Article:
The Explosive Growth of Hispanic Entrepreneurs in the US

It is a common occurrence to hear about the phenomenal growth of the Hispanic consumer population in the United States. We hear it everyday on the news, but how has that growth impacted the business environment?According to research by Geocape: Among American minority groups, Hispanics are the most likely to start their own business.

From 2002 to 2007, the number of Hispanic-owned businesses grew from 1.57 million to more than 2.26 million, and their revenues grew to more than $350 billion. The Latino share of new entrepreneurs increased from 10.5% in 1996 to 19.5% in 2012

Nearly 30% of Hispanics who identify themselves as small business owners earn more than $100,000. Comparatively, 20% of all U.S.households earn more than $100,000 in annual household income.

One explanation for the fast growth: Recent research showing that immigrants are 27 percent more likely to start a business—and also more likely to perceive opportunity and less afraid of failure—than native-born Americans.

As a community, we are shifting our mindset and are beginning to realize that we make a difference. Whether is in politics, as the last presidential election clearly showed or in business. The Hispanic community is being reinvented. Thanks to many great new role models, a new generation being born with bigger aspirations and dreams that grew up with technology being part of their DNA, and new opportunities that may not have been available in the past that are now at our fingertips, the Hispanic community has embrace the entrepreneur spirit.

The reason of this growth in the Hispanic community however comes from different reasons. Among the most common motivators according to studies done by different organizations are:

Growth in specific communities: Which have led to better networking opportunities, as well as partnerships from members who complement each other. Lack of opportunities in Corporate America: Larger corporations have for the most part immigrants and Latino entrepreneurs because they believed they lack relevant experience or relevant education.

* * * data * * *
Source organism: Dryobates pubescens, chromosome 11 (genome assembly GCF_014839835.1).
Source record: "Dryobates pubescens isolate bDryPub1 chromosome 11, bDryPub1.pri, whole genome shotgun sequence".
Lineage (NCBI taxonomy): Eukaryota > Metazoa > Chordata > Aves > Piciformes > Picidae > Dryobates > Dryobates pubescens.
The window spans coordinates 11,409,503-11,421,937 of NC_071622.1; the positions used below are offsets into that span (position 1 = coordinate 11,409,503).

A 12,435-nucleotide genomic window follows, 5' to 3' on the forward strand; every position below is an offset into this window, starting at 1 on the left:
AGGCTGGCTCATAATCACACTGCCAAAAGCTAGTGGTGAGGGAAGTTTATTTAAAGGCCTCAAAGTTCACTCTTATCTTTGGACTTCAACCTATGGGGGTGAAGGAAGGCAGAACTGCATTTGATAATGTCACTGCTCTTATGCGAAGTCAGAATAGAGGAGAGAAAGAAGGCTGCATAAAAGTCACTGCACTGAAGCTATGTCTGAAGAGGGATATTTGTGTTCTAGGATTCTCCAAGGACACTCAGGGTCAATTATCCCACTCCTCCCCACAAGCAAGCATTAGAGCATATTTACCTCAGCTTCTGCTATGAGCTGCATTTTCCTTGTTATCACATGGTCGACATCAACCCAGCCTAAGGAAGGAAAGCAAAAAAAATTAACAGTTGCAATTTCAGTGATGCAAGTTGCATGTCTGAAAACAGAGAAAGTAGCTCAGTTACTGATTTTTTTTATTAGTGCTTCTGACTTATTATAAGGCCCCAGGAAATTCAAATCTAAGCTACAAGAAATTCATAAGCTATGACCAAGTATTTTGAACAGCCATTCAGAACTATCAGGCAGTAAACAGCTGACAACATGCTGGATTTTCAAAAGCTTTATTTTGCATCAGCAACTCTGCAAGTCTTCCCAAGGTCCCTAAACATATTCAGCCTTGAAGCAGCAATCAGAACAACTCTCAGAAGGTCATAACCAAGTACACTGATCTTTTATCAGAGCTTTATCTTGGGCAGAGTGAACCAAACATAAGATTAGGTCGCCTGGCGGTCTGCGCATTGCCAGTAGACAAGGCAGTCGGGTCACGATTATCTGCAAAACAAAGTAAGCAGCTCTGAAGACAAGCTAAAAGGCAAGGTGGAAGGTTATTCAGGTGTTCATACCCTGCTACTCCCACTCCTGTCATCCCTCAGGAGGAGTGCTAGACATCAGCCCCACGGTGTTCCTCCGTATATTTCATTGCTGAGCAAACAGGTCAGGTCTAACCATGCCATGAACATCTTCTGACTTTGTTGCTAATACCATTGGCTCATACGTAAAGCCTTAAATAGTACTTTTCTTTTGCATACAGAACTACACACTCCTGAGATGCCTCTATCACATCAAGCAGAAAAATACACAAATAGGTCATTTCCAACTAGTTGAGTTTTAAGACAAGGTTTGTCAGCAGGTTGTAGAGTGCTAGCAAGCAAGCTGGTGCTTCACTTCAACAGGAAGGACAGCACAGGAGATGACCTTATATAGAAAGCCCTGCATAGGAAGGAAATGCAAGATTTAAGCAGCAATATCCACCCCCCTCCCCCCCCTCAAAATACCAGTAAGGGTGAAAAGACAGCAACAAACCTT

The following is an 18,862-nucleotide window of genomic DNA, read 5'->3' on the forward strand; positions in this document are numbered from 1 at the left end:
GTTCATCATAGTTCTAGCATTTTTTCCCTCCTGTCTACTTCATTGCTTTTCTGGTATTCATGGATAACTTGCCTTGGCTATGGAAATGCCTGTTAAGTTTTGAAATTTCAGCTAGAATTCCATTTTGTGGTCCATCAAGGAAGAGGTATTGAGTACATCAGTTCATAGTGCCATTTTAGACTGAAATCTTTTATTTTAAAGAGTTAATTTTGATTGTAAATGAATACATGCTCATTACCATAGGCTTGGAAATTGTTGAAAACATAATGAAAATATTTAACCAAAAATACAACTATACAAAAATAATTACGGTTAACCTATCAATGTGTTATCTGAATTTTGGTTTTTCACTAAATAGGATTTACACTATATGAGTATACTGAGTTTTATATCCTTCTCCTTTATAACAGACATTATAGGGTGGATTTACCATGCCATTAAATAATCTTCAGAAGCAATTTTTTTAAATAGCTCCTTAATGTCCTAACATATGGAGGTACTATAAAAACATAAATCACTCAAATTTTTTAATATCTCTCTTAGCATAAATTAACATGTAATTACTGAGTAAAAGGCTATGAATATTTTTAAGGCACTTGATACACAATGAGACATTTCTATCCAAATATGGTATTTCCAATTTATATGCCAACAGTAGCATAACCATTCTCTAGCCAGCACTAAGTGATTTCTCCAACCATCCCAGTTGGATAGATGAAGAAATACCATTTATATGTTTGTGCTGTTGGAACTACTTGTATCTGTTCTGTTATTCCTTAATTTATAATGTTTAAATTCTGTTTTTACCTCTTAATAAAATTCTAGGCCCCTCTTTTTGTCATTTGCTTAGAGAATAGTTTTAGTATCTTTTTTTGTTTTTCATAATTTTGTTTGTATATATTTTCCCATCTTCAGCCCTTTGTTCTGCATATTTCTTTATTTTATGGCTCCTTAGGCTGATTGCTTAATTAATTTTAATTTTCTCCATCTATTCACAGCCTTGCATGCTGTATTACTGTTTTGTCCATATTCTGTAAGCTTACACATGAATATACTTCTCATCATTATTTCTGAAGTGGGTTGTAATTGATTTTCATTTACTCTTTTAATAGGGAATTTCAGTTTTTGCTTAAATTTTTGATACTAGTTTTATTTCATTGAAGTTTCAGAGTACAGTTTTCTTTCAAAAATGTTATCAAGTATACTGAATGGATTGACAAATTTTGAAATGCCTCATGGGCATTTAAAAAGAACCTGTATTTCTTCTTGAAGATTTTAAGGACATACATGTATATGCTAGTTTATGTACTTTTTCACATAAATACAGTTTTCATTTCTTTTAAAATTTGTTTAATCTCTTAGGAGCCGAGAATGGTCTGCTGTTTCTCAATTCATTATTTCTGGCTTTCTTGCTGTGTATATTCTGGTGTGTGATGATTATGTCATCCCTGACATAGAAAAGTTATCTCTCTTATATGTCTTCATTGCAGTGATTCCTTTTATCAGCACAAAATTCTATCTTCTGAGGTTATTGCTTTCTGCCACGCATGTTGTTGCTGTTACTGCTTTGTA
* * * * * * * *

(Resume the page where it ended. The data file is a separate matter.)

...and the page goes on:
Desire for a better future: The Hispanic community has finally embraced the idea of the American dream in a whole new context. No longer are Hispanic households relying on the traditional food services or construction jobs. Most of the new entrepreneurs understand and embrace risk as a way to improve their lives.

Education: Government and independent agencies focus in the Latino community have given access to technology and tools to a whole new generation and they have certainly taken advantage of those opportunities to improve their lives.

In any way you look at it. The Hispanic population cannot be ignored. It is estimated that by 2050, Hispanics will represent over half of the nation’s workforce. As a Latino entrepreneur myself, I am excited to see the growth and new opportunities that these changes have created and I look forward to seeing the impact these will have in our society overall.

America needs to keep the promise and the dream of being the land of opportunity for us all and it is only through collaboration that we can continue to keep that dream alive.